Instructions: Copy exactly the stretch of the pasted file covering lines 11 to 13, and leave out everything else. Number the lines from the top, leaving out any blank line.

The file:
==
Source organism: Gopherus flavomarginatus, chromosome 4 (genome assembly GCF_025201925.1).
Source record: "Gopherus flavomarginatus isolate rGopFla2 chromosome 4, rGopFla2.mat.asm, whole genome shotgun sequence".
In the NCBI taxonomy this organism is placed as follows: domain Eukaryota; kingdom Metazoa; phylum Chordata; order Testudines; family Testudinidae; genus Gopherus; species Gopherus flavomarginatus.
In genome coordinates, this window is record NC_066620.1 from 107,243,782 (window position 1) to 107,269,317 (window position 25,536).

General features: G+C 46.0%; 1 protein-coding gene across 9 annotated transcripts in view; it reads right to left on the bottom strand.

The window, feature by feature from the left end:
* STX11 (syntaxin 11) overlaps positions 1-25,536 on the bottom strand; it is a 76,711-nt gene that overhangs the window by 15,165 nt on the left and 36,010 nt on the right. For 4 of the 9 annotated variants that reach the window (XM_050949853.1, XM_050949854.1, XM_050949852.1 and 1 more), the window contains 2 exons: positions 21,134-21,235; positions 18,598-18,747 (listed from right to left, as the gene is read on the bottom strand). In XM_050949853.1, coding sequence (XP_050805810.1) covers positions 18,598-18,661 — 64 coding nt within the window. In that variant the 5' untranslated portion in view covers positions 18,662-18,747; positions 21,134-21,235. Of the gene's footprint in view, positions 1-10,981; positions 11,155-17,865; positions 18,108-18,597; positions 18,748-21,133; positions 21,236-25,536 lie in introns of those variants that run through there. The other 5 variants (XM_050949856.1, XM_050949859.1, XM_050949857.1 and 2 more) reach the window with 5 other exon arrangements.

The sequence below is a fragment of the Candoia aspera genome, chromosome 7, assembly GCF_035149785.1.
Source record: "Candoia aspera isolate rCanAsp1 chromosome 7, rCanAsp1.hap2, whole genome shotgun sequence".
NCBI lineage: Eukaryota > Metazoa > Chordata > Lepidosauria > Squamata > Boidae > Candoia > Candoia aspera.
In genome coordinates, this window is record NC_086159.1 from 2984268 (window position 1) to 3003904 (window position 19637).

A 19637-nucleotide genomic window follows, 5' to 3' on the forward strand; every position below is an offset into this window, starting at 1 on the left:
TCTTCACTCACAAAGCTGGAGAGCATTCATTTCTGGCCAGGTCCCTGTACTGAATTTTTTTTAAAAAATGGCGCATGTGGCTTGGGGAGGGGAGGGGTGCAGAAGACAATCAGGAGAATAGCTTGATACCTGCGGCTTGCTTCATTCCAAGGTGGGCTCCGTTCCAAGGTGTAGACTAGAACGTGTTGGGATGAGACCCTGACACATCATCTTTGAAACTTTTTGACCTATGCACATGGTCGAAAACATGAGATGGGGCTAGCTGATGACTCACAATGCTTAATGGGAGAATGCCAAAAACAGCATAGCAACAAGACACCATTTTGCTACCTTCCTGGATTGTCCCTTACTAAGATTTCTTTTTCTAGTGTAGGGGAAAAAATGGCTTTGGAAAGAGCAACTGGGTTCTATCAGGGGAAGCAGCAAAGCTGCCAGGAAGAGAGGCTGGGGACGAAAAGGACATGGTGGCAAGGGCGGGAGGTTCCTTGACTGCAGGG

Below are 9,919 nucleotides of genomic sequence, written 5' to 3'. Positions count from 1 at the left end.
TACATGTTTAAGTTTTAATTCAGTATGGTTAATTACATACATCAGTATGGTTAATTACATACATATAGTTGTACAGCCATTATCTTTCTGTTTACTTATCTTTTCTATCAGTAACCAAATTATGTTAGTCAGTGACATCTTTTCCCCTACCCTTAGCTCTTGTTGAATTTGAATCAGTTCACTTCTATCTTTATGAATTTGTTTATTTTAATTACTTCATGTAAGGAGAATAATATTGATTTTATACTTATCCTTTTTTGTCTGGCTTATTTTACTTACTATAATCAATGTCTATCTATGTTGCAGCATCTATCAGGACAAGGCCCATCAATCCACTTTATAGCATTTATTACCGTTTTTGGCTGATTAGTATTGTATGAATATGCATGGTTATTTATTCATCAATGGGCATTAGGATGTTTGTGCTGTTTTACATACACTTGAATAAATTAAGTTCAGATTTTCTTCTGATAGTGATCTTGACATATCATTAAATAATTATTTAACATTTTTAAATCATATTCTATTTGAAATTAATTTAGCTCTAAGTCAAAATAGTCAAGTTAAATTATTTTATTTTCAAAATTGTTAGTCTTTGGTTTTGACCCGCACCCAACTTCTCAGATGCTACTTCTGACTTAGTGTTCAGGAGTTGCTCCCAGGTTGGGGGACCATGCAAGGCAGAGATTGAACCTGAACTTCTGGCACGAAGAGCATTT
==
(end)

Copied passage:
In genome coordinates, this window is record NC_086159.1 from 2984268 (window position 1) to 3003904 (window position 19637).

A 19637-nucleotide genomic window follows, 5' to 3' on the forward strand; every position below is an offset into this window, starting at 1 on the left:
TCTTCACTCACAAAGCTGGAGAGCATTCATTTCTGGCCAGGTCCCTGTACTGAATTTTTTTTAAAAAATGGCGCATGTGGCTTGGGGAGGGGAGGGGTGCAGAAGACAATCAGGAGAATAGCTTGATACCTGCGGCTTGCTTCATTCCAAGGTGGGCTCCGTTCCAAGGTGTAGACTAGAACGTGTTGGGATGAGACCCTGACACATCATCTTTGAAACTTTTTGACCTATGCACATGGTCGAAAACATGAGATGGGGCTAGCTGATGACTCACAATGCTTAATGGGAGAATGCCAAAAACAGCATAGCAACAAGACACCATTTTGCTACCTTCCTGGATTGTCCCTTACTAAGATTTCTTTTTCTAGTGTAGGGGAAAAAATGGCTTTGGAAAGAGCAACTGGGTTCTATCAGGGGAAGCAGCAAAGCTGCCAGGAAGAGAGGCTGGGGACGAAAAGGACATGGTGGCAAGGGCGGGAGGTTCCTTGACTGCAGGG